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Trans Pacific Partnership (TPP)


It involves 12 countries: US, Japan, Malaysia, Vietnam, Singapore, Brunei, Australia, New Zealand, Canada, Mexico, Chile and Peru. The background of this agreement was started a decade ago when 4 nations -Brunei, Chile, New Zealand and Singapore - signed a trade agreement. 

The agreement, one of the most ambitious Free Trade Agreements ever signed, aims at slashing tariffs on most goods traded between these countries, and the creation, over time, of a unified market like in Europe. The scale would be much bigger - the 12 countries are together home to nearly 800 million people - close to double the EU's single market - and already account for 40% of world trade.

Further nearly 5 million American manufacturing jobs - one out of every 4 - have been lost since implementation of the North American Free Trade Agreement (NAFTA) and the World Trade Organization (WTO). Since NAFTA, over 60,000 American manufacturing facilities have closed. The TPP would replicate and expand on the NAFTA model.

Also, the US administration under President Barack Obama seems to have prioritized the TPP as the economic component of its “rebalancing” to Asia strategy.

Key Features

• Comprehensive market access. The TPP eliminates or reduces tariff and non-tariff barriers across substantially all trade in goods and services and covers the full spectrum of trade, including goods and services trade and investment, so as to create new opportunities and benefits for our businesses, workers, and consumers.

• Regional approach to commitments. The TPP facilitates the development of production and supply chains, and seamless trade, enhancing efficiency and supporting our goal of creating and supporting jobs, raising living standards, enhancing conservation efforts, and facilitating cross-border integration, as well as opening domestic markets.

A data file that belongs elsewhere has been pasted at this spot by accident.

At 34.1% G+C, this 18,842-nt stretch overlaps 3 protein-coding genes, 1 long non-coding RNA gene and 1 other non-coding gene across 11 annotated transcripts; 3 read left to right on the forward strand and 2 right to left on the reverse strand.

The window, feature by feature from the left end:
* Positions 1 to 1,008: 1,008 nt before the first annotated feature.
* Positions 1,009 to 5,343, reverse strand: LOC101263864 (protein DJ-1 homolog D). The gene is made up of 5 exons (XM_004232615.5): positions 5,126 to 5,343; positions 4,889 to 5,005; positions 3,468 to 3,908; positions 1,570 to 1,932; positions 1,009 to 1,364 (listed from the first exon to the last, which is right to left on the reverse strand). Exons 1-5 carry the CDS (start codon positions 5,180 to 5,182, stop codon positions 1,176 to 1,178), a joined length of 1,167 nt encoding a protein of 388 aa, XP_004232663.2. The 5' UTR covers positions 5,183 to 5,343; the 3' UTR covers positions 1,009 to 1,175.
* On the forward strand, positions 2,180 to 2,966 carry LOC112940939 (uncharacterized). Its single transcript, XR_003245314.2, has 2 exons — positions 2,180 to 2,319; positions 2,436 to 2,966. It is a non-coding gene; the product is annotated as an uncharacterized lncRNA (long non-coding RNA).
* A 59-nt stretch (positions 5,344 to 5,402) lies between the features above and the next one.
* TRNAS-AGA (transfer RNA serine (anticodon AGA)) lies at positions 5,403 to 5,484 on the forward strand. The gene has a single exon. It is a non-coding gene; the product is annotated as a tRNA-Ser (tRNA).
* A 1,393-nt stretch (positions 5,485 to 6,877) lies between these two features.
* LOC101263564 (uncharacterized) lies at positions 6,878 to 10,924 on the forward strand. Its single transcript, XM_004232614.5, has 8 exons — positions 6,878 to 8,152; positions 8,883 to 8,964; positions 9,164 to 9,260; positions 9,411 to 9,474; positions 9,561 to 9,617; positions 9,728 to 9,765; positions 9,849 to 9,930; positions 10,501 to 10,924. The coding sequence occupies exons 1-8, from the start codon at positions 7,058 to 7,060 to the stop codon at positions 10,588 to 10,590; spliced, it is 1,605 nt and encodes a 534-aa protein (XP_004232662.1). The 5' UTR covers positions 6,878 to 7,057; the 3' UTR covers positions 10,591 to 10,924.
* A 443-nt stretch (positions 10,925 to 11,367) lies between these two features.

• Addressing new trade challenges. The TPP promotes innovation, productivity, and competitiveness by addressing new issues, including the development of the digital economy, and the role of state-owned enterprises in the global economy.

• Inclusive trade: The TPP includes new elements that seek to ensure that economies at all levels of development and businesses of all sizes can benefit from trade. It includes commitments to help small- and medium-sized businesses understand the Agreement, take advantage of its opportunities, and bring their unique challenges to the attention of the TPP governments.  It also includes specific commitments on development and trade capacity building, to ensure that all Parties are able to meet the commitments in the Agreement and take full advantage of its benefits. 

• Platform for regional integration. The TPP is intended as a platform for regional economic integration and designed to include additional economies across the Asia-Pacific region. 

• Intellectual property rights. The TPP goes somewhat beyond the WTO's TRIPS agreement. It requires penalties for the unlawful commercial exploitation of copyrighted work, prescribes measures to reduce the illegal online distribution of copyrighted material and strengthen copyright terms.

Impact: India and World

• Vietnam is expected to gain at the expense of India in the garments business in the US market, as it will have zero-duty access to the US for textiles as against the 14-30% duties that Indian exporters will have to pay.

• A yarn forward provision in the TPP, which requires clothing to be made from yarn and fabric manufactured in one of the free trade partners to qualify for duty-free treatment under the trade pact, could impact yarn and fabric exports from India to countries such as Vietnam.

• The Peterson Institute for International Economics (PIIE) in a report released in September said that if China and the rest of the APEC forum join a 2nd stage of the TPP that continues to exclude India, India's annual export losses would approach $ 50 billion.

• WTO negotiations have been plagued by missed deadlines and a lack of consensus. As a forum, the WTO is clearly crumbling, considering there are 2 other large regional trade agreements currently under negotiation - the Transatlantic Trade and Investment Partnership (TTIP) between the US and the European Union, and the Regional Comprehensive Economic Partnership (RCEP) between the Association of Southeast Asian Nations (ASEAN) and its 4 free-trade partners, including China and India.

• Under World Bank Publication Global Economic Prospects 2016, it has been noted that GDP gain for TPP countries would be in limited range by 2030. However gain for small and open countries like Malaysia & Vietnam is on higher side (10 and 8% respectively). But for NAFTA countries (as all are members under TPP) GDP gain is around 0.6% because trade represents a modest share of GDP and because existing barriers to their trade which is already mostly among them) are already low for the most traded commodities.



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